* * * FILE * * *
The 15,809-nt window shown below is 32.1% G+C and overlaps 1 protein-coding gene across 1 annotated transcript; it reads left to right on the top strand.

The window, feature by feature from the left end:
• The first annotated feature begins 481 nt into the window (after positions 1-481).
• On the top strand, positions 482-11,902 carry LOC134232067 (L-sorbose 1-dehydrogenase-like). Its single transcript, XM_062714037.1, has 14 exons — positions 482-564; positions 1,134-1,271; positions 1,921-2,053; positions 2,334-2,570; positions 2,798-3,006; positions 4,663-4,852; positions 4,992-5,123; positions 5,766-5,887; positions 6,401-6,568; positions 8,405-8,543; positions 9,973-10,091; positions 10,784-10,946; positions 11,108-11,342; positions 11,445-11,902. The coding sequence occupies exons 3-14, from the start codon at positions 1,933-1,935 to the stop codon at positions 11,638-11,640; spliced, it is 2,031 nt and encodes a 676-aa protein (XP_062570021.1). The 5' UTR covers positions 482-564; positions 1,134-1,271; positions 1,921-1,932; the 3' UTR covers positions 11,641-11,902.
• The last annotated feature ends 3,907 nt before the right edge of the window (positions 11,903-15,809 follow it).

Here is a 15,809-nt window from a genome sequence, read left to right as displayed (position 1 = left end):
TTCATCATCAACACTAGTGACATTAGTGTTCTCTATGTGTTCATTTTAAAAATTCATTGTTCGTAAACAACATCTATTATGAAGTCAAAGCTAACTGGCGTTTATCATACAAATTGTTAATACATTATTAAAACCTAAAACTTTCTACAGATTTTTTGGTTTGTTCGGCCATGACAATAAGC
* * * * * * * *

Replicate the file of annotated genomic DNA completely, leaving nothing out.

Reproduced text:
The 15,809-nt window shown below is 32.1% G+C and overlaps 1 protein-coding gene across 1 annotated transcript; it reads left to right on the top strand.

The window, feature by feature from the left end:
• The first annotated feature begins 481 nt into the window (after positions 1-481).
• On the top strand, positions 482-11,902 carry LOC134232067 (L-sorbose 1-dehydrogenase-like). Its single transcript, XM_062714037.1, has 14 exons — positions 482-564; positions 1,134-1,271; positions 1,921-2,053; positions 2,334-2,570; positions 2,798-3,006; positions 4,663-4,852; positions 4,992-5,123; positions 5,766-5,887; positions 6,401-6,568; positions 8,405-8,543; positions 9,973-10,091; positions 10,784-10,946; positions 11,108-11,342; positions 11,445-11,902. The coding sequence occupies exons 3-14, from the start codon at positions 1,933-1,935 to the stop codon at positions 11,638-11,640; spliced, it is 2,031 nt and encodes a 676-aa protein (XP_062570021.1). The 5' UTR covers positions 482-564; positions 1,134-1,271; positions 1,921-1,932; the 3' UTR covers positions 11,641-11,902.
• The last annotated feature ends 3,907 nt before the right edge of the window (positions 11,903-15,809 follow it).

Here is a 15,809-nt window from a genome sequence, read left to right as displayed (position 1 = left end):
TTCATCATCAACACTAGTGACATTAGTGTTCTCTATGTGTTCATTTTAAAAATTCATTGTTCGTAAACAACATCTATTATGAAGTCAAAGCTAACTGGCGTTTATCATACAAATTGTTAATACATTATTAAAACCTAAAACTTTCTACAGATTTTTTGGTTTGTTCGGCCATGACAATAAGC